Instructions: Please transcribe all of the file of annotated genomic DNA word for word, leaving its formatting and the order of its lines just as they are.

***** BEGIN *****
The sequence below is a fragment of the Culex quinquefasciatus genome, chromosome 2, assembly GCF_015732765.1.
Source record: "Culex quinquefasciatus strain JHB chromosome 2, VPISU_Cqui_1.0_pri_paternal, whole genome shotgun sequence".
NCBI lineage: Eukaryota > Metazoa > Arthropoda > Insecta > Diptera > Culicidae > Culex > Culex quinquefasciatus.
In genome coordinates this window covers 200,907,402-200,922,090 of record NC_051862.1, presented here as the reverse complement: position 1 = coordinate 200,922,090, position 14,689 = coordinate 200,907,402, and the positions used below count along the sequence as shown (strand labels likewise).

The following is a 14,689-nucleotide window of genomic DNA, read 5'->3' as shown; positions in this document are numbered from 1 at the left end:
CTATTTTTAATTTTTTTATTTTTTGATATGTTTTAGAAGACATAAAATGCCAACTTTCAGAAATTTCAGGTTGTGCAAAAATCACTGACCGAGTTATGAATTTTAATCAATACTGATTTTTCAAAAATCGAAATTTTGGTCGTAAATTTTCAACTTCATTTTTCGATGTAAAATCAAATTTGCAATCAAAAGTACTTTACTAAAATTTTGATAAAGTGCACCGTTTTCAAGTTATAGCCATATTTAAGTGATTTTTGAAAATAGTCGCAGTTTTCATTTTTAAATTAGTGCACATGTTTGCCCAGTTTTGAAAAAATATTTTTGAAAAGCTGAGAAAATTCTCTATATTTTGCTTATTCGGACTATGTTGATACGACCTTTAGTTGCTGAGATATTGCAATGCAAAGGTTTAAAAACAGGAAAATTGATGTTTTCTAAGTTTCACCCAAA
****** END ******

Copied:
The sequence below is a fragment of the Culex quinquefasciatus genome, chromosome 2, assembly GCF_015732765.1.
Source record: "Culex quinquefasciatus strain JHB chromosome 2, VPISU_Cqui_1.0_pri_paternal, whole genome shotgun sequence".
NCBI lineage: Eukaryota > Metazoa > Arthropoda > Insecta > Diptera > Culicidae > Culex > Culex quinquefasciatus.
In genome coordinates this window covers 200,907,402-200,922,090 of record NC_051862.1, presented here as the reverse complement: position 1 = coordinate 200,922,090, position 14,689 = coordinate 200,907,402, and the positions used below count along the sequence as shown (strand labels likewise).

The following is a 14,689-nucleotide window of genomic DNA, read 5'->3' as shown; positions in this document are numbered from 1 at the left end:
CTATTTTTAATTTTTTTATTTTTTGATATGTTTTAGAAGACATAAAATGCCAACTTTCAGAAATTTCAGGTTGTGCAAAAATCACTGACCGAGTTATGAATTTTAATCAATACTGATTTTTCAAAAATCGAAATTTTGGTCGTAAATTTTCAACTTCATTTTTCGATGTAAAATCAAATTTGCAATCAAAAGTACTTTACTAAAATTTTGATAAAGTGCACCGTTTTCAAGTTATAGCCATATTTAAGTGATTTTTGAAAATAGTCGCAGTTTTCATTTTTAAATTAGTGCACATGTTTGCCCAGTTTTGAAAAAATATTTTTGAAAAGCTGAGAAAATTCTCTATATTTTGCTTATTCGGACTATGTTGATACGACCTTTAGTTGCTGAGATATTGCAATGCAAAGGTTTAAAAACAGGAAAATTGATGTTTTCTAAGTTTCACCCAAA